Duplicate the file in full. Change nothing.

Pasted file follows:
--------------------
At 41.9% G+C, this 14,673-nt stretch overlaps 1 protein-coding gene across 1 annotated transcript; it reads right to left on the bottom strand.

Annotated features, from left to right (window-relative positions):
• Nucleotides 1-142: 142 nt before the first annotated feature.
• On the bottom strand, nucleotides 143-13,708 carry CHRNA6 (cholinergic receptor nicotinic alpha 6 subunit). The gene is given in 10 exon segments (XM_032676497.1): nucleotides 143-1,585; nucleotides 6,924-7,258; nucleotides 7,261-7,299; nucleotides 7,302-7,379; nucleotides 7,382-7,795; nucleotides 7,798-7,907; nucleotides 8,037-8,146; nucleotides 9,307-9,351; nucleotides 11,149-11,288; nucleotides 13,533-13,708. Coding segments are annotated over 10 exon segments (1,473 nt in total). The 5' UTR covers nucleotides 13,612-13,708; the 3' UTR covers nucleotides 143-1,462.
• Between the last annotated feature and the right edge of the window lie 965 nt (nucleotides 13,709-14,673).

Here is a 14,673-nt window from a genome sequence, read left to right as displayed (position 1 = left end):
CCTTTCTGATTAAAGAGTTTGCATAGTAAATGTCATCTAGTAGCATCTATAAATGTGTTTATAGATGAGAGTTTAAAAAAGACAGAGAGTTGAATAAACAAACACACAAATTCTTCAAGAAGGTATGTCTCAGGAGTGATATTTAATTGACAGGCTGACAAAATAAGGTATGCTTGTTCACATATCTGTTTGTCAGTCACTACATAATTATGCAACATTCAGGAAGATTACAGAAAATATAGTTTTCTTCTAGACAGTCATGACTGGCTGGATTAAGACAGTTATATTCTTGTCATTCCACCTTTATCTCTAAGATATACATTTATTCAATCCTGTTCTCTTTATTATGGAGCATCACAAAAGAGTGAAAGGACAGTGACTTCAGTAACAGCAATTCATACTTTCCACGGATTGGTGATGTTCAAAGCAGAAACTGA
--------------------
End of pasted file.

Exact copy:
At 41.9% G+C, this 14,673-nt stretch overlaps 1 protein-coding gene across 1 annotated transcript; it reads right to left on the bottom strand.

Annotated features, from left to right (window-relative positions):
• Nucleotides 1-142: 142 nt before the first annotated feature.
• On the bottom strand, nucleotides 143-13,708 carry CHRNA6 (cholinergic receptor nicotinic alpha 6 subunit). The gene is given in 10 exon segments (XM_032676497.1): nucleotides 143-1,585; nucleotides 6,924-7,258; nucleotides 7,261-7,299; nucleotides 7,302-7,379; nucleotides 7,382-7,795; nucleotides 7,798-7,907; nucleotides 8,037-8,146; nucleotides 9,307-9,351; nucleotides 11,149-11,288; nucleotides 13,533-13,708. Coding segments are annotated over 10 exon segments (1,473 nt in total). The 5' UTR covers nucleotides 13,612-13,708; the 3' UTR covers nucleotides 143-1,462.
• Between the last annotated feature and the right edge of the window lie 965 nt (nucleotides 13,709-14,673).

Here is a 14,673-nt window from a genome sequence, read left to right as displayed (position 1 = left end):
CCTTTCTGATTAAAGAGTTTGCATAGTAAATGTCATCTAGTAGCATCTATAAATGTGTTTATAGATGAGAGTTTAAAAAAGACAGAGAGTTGAATAAACAAACACACAAATTCTTCAAGAAGGTATGTCTCAGGAGTGATATTTAATTGACAGGCTGACAAAATAAGGTATGCTTGTTCACATATCTGTTTGTCAGTCACTACATAATTATGCAACATTCAGGAAGATTACAGAAAATATAGTTTTCTTCTAGACAGTCATGACTGGCTGGATTAAGACAGTTATATTCTTGTCATTCCACCTTTATCTCTAAGATATACATTTATTCAATCCTGTTCTCTTTATTATGGAGCATCACAAAAGAGTGAAAGGACAGTGACTTCAGTAACAGCAATTCATACTTTCCACGGATTGGTGATGTTCAAAGCAGAAACTGA